Op-Ed: More Schaden Than Freude : Blog Of The Nation Asra Nomani shames the media into leaving Brit alone...

Op-Ed: More Schaden Than Freude

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Britney fighting her legal battles, back in January. Source: GABRIEL BOUYS/AFP/Getty Images hide caption

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Source: GABRIEL BOUYS/AFP/Getty Images

Britney Spears isn't even in the realm of schadenfreude anymore. Reading and watching the "press" on Britney is like watching an accident in the slowest motion you can imagine. In fact, I'm beginning to feel guilty just looking at pictures of the flailing pop star. I can't imagine what it feels like to cover her -- whether you work at Us Weekly or TMZ, there must be some sense of complicity between your work, and her spectacular breakdown(s). (Especially if you're Adnan Ghalib, the paparazzo who The Soup's Joel McHale called "a guy who looks like he knows where to buy Roofies," and is apparently dating her. Yes, I've repeated gossip on an NPR blog.) Asra Nomani, former Wall Street Journal reporter and People stringer, wrote an Op-Ed in the LA Times explaining why the Britney Spears debacle (the Spearsacle), shamed her into quitting People*. It's not a particularly high and mighty position, actually -- she explains the role her brother's mental illness played in her decision -- and it raises some interesting questions about the role of the press in times of catastrophe. After all, Nomani was one of the last people to see Daniel Pearl alive** -- she knows when the press can be useful, too. What do you want to read -- and what feels sort of icky?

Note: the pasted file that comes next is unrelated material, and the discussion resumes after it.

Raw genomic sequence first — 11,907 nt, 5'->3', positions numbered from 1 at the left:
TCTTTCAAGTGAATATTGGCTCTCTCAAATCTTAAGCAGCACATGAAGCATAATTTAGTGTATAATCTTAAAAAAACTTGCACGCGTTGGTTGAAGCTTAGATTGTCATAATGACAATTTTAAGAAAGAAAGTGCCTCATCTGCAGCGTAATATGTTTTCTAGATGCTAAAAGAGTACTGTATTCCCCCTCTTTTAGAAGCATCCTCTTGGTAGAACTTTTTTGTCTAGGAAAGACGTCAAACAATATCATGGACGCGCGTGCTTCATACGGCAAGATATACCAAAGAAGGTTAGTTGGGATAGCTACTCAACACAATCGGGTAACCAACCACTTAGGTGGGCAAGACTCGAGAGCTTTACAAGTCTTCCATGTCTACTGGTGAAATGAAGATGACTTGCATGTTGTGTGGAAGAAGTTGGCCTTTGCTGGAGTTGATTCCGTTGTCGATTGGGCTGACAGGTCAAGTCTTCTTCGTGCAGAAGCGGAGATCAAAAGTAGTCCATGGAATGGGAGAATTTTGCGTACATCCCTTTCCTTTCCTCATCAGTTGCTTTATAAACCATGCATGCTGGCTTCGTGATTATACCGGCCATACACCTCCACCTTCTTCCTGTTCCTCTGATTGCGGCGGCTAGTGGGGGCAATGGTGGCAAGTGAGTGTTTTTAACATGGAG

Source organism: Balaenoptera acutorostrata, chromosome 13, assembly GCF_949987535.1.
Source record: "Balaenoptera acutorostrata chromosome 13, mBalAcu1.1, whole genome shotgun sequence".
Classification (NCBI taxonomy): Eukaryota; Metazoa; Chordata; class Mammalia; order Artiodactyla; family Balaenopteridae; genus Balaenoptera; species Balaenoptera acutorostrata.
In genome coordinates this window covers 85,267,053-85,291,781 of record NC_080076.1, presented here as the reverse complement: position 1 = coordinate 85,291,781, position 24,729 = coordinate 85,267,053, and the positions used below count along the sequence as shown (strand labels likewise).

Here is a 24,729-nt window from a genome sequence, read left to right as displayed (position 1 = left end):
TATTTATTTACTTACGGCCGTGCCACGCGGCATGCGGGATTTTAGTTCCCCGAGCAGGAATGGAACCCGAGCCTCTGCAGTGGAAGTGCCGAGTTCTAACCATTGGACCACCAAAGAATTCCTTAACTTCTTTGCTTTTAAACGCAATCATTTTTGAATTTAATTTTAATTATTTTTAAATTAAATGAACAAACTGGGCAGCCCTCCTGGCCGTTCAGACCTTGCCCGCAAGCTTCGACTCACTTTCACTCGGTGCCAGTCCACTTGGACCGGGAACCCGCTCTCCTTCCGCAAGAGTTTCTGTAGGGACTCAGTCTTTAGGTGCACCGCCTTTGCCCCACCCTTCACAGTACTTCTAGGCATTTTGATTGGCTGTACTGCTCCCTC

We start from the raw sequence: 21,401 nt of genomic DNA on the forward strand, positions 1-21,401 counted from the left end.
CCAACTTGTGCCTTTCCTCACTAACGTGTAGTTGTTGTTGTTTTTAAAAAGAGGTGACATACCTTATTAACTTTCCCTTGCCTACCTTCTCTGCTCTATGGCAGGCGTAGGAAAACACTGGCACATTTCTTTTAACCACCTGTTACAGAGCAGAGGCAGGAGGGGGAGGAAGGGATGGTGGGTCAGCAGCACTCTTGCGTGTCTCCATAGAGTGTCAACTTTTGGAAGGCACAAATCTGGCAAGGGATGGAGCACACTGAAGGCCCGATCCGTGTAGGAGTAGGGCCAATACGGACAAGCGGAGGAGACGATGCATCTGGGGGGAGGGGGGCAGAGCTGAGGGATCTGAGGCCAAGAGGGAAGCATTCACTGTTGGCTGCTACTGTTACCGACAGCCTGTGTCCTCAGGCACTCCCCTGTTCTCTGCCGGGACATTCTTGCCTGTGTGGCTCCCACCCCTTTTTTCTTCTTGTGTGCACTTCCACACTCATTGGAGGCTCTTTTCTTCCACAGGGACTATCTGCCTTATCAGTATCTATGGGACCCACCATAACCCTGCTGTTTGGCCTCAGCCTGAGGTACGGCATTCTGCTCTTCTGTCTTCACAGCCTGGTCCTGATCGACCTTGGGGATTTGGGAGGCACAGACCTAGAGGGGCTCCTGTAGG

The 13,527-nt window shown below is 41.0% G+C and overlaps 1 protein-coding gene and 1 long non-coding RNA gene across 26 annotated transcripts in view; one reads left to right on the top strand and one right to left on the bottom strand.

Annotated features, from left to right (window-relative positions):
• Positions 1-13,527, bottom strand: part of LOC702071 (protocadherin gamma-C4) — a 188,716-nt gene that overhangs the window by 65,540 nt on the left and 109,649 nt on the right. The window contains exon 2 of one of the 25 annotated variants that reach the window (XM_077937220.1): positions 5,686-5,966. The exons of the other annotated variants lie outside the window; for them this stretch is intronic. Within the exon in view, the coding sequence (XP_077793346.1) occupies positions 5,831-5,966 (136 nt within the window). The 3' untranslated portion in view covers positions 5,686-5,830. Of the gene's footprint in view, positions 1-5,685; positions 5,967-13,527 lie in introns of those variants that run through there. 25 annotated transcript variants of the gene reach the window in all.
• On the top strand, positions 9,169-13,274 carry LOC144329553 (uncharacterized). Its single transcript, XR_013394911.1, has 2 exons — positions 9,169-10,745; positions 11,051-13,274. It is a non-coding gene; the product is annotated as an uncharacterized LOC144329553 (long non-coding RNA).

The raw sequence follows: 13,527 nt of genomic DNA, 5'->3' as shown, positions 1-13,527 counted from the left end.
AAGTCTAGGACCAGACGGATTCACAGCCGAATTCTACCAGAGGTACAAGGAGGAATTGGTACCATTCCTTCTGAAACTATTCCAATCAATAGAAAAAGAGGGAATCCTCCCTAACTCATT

*And here's your obligatory Jezebel link.
**Seriously, check out the tags on this post. Who would of thunk it?